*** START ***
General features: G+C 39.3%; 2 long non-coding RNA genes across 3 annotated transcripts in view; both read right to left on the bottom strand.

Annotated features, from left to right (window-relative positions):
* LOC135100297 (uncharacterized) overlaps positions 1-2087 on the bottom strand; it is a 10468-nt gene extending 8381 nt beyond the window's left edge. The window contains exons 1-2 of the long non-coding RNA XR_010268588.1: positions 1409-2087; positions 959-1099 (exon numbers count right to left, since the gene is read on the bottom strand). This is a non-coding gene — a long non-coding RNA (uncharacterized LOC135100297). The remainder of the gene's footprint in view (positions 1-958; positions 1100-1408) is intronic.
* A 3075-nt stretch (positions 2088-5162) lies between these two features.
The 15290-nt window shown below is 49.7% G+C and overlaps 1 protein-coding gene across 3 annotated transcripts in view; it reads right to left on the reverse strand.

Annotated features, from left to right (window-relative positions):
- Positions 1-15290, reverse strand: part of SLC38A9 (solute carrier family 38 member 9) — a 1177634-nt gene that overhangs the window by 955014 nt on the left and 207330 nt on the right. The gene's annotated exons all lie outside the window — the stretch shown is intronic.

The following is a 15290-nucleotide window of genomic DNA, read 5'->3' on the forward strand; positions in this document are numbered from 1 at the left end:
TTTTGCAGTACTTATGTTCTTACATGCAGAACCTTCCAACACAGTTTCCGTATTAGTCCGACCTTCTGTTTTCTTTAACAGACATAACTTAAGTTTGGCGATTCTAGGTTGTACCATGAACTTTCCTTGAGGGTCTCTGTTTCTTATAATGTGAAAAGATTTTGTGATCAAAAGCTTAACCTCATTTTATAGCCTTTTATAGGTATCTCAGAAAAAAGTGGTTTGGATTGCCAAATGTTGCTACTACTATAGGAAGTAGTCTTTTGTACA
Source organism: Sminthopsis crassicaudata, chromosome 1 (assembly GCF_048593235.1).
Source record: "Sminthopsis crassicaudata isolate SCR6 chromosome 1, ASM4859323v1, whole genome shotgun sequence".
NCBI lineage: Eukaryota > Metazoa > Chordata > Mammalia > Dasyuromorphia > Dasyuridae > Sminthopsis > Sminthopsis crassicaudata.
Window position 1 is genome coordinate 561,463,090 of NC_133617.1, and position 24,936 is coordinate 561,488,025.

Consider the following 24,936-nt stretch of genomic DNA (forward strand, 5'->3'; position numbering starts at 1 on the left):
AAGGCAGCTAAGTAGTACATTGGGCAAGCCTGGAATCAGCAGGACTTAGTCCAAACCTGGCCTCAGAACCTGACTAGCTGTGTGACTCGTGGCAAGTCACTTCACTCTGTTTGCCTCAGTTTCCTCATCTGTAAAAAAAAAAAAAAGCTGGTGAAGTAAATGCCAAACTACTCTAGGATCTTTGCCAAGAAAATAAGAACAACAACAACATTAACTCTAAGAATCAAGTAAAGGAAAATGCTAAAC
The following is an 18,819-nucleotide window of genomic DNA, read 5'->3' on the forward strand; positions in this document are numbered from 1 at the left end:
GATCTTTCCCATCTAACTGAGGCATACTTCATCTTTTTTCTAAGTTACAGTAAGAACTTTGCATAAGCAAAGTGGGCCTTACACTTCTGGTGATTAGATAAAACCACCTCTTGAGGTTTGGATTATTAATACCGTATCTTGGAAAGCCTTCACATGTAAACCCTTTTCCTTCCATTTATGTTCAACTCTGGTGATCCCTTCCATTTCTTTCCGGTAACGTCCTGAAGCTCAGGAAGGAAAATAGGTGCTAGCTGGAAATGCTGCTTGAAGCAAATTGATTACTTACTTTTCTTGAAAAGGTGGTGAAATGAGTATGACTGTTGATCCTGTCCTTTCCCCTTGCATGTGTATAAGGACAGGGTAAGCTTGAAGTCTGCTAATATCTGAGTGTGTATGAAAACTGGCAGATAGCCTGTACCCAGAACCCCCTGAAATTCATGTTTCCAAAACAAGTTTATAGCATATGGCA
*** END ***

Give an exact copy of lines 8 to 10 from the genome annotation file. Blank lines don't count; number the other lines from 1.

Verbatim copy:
The following is a 15290-nucleotide window of genomic DNA, read 5'->3' on the forward strand; positions in this document are numbered from 1 at the left end:
TTTTGCAGTACTTATGTTCTTACATGCAGAACCTTCCAACACAGTTTCCGTATTAGTCCGACCTTCTGTTTTCTTTAACAGACATAACTTAAGTTTGGCGATTCTAGGTTGTACCATGAACTTTCCTTGAGGGTCTCTGTTTCTTATAATGTGAAAAGATTTTGTGATCAAAAGCTTAACCTCATTTTATAGCCTTTTATAGGTATCTCAGAAAAAAGTGGTTTGGATTGCCAAATGTTGCTACTACTATAGGAAGTAGTCTTTTGTACA
Source organism: Sminthopsis crassicaudata, chromosome 1 (assembly GCF_048593235.1).